Once upon a time, you actually had to type your résumé on real paper. If you wanted it to look special, you needed to find a letterpress shop to rework it into something special. But now we have a world of typographic options at our fingertips… and yet, when it comes time to apply for a job, so many of us still choose good ol’ Times New Roman. [More]
There are plenty of ways to copy/paste resumes and cover letters posted online for the cost of zero dollars. So if you’re going to pay a service to help you write your cover letter, you’d at least hope to get something original. And when you find out they have lied to you, you’d probably expect them to own up to their thievery. [More]
Job-hunters spend hours, if not days or weeks, honing their resumes to a fine point. They’re hopeful that their tweaks and optimizations will do just enough to grab the attention of job recruiters and managers. But much of that work may be in vain, because resumes often only get a few seconds to do their jobs before they’re dismissed. [More]
Employers don’t care for long, unexplained gaps on your resume. If you’ve dropped out of the work force, it’s important to try to fill your life with things that can become bullet points on your promotional one-sheet. [More]
Anyone who has applied for a job at a large company — especially one that doesn’t accept actual resumes but instead requires you to fill out a series of online forms — probably knows that their CV is being scanned, and maybe thrown in the trash, by some automated system meant to weed out those who obviously don’t fit the criteria. But there’s a chance you do fit the bill; you’re just not using the write words to describe your skills and experience. [More]
When you’re applying for a job, you can make the hiring manager’s job easier by making a mistake that immediately eliminates you from contention. Oblivious, lazy behaviors can knock you out before you even get into the ring. [More]
It’s not just a matter of putting on a few doses of “Touch of Gray.” John shares his strategies for getting a job as an older guy in the youth-obsessed technology field. While the last story we wrote about this focused on the power of personal connections to open doors, John makes sure that his resume is very nice and Google-friendly. [More]
The best job-hunting advice is to have powerful friends who owe you favors, but the second-best may be to have a resume that doesn’t bury your chances at employment. While an excellent resume may not be able to land you a job, an awful one sure can take you out of the running. [More]
In this job market, anything you can do to give your cat or dog an edge is worth pursuing. That’s why you shouldn’t enroll your pet in just any diploma mill—you want one that’s a proven scam. Boingboing points out that there’s a Wikipedia page to keep track of animals with fraudulent diplomas to make it easier to comparison shop for that next fake certificate.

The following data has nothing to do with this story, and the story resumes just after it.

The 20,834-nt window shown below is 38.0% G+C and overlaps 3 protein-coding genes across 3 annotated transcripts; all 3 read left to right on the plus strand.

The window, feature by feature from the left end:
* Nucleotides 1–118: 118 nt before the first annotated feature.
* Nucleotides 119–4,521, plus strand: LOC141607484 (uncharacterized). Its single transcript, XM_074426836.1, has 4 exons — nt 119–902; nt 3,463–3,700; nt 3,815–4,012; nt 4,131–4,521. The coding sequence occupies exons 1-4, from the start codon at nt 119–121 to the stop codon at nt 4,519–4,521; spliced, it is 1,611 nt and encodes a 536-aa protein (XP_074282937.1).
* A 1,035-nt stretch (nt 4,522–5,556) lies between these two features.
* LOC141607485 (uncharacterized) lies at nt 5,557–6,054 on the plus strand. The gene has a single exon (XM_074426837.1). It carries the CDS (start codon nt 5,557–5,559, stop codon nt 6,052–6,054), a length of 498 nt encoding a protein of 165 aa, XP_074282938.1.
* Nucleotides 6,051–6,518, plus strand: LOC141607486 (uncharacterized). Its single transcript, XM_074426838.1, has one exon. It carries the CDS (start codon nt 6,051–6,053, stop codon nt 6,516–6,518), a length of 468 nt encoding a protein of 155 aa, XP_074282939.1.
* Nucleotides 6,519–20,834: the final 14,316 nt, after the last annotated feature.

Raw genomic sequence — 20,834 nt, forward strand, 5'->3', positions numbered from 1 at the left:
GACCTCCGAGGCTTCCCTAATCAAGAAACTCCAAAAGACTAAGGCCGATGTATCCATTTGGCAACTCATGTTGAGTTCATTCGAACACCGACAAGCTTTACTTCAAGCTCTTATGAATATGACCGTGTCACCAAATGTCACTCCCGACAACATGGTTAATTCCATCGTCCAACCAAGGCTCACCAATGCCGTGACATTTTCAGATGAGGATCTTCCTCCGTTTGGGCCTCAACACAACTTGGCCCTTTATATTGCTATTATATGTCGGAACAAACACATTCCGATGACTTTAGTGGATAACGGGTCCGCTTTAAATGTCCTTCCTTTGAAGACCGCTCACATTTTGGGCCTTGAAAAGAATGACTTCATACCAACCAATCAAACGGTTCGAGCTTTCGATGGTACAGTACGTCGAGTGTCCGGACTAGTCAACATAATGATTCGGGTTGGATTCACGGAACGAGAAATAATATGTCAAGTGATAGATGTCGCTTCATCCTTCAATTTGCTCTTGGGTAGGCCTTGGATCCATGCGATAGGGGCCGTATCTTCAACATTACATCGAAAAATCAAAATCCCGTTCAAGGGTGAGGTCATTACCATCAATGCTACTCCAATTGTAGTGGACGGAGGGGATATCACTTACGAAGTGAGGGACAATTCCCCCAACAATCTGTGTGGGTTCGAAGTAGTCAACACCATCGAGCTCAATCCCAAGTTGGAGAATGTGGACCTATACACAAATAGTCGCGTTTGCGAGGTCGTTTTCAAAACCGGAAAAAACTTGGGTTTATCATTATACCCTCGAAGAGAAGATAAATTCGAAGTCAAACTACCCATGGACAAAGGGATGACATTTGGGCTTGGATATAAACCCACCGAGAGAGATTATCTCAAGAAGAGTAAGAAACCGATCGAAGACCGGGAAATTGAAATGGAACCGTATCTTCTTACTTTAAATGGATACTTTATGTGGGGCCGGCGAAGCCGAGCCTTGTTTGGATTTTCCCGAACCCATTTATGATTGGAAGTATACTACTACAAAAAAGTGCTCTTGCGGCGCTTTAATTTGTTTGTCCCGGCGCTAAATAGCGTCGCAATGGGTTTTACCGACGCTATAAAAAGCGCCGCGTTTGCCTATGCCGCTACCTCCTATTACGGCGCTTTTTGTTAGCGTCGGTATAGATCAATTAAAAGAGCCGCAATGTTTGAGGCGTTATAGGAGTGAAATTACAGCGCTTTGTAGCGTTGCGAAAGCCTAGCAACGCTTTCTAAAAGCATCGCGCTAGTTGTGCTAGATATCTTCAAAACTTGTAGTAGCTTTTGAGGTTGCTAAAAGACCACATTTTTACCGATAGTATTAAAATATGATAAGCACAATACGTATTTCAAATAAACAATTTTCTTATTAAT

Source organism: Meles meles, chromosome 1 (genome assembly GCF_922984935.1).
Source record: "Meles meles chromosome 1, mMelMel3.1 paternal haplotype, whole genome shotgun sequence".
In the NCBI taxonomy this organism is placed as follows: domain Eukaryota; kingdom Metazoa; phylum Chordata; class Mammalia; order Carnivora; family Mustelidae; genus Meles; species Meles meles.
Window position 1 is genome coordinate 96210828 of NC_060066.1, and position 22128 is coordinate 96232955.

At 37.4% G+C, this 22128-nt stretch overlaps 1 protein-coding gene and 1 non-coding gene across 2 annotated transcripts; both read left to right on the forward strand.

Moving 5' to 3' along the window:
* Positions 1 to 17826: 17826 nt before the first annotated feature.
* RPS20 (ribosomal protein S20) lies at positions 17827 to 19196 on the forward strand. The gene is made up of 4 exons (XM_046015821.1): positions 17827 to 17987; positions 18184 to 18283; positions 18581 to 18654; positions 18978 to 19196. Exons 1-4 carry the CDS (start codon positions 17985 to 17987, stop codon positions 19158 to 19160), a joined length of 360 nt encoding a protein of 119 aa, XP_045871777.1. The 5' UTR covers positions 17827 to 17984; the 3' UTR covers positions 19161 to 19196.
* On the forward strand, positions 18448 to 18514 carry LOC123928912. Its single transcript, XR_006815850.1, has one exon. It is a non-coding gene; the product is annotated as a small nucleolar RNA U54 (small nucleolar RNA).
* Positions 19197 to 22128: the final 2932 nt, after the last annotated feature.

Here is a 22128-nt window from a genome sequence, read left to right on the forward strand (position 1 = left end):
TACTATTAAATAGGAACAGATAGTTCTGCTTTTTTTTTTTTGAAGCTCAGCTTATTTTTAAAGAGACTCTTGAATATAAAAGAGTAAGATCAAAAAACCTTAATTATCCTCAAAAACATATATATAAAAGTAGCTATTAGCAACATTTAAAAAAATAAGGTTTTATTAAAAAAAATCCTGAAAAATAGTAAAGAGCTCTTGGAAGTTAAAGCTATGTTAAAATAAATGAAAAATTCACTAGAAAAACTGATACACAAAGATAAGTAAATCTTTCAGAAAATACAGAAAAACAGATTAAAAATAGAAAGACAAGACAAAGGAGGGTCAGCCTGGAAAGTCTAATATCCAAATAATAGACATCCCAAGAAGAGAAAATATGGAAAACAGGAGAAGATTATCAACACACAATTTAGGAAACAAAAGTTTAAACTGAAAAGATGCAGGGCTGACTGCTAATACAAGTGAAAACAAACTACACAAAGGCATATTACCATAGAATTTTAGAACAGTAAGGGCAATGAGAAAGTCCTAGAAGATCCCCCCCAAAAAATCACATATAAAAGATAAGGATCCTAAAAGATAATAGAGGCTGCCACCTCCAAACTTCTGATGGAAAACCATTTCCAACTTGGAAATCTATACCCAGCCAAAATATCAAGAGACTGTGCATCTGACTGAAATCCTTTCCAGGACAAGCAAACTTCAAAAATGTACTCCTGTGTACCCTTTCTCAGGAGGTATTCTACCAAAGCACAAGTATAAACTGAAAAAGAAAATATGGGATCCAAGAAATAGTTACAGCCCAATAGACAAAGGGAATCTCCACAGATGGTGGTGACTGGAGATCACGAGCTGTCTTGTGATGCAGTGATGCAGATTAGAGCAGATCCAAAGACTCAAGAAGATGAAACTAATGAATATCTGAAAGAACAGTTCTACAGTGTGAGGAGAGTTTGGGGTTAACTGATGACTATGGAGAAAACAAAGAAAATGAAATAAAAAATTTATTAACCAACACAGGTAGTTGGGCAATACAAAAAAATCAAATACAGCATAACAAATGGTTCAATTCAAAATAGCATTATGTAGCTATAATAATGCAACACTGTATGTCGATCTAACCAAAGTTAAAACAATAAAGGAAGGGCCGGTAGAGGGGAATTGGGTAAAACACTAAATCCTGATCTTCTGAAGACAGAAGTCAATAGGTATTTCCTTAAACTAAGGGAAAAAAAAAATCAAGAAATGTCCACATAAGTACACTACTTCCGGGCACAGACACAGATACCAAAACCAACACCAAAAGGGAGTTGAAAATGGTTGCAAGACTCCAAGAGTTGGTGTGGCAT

The anonymous, newly unemployed personal finance blogger behind Well-Heeled with a Mission put together a timely, helpful guide on how to avoid wasting your time at job fairs and actually come away with the experience with some positives rather than feel as though you’ve wasted your time in a cattle call.
Sometimes you find yourself job-hunting when you didn’t really expect to. This predicament is particularly common during, oh, the last year or so. Sure, you may have had to keep your skills up to date to keep up in the office, but what about your resume? What are the signs that you obviously haven’t touched it up since 1994? Divine Caroline will tell you.
Everyone knows that you need to proofread your resume and cover letter carefully before submitting them, but some people seem to forget. In today’s “Color of Money” column for the Washington Post, Michelle Singletary reminds readers that in a tough job market, companies aren’t inclined to overlook even the tiniest typos.
Sometimes”‘free” means “wow what a great bargain,” and sometimes it just mean worthless. CareerBuilder offers a free resume review on their site—enter your email address, upload your resume, and “we’ll email you the results of your free evaluation, including tips on writing a resume that will help you land the interview.” All it really does is collect your address so it can send you unsolicited email (we got spammed 30 minutes later), and your “review” is just a boilerplate page of generic advice.
If you’re looking for a job these days, you know how tough it can be to separate yourself from the pack. One key is being sure your resume is as good as it can be — that it sells your skills in full force to make you stand out. But US News says that there are five resume mistakes that most job hunters are making, mistakes that are killing their chances of making it to the next step (getting an interview). Of those five, we think this one is the most egregious: your résumé has no numbers, as in, measurable accomplishments…
Personal finance blog Free Money Finance suggests that employees can improve their incomes by asking for a raise, but you have to make sure to time it right.
Loop this on your video iPod during your morning power runs, or power lifting, or power whoopy-making. Cool points added for not using “Eye Of The Tiger.”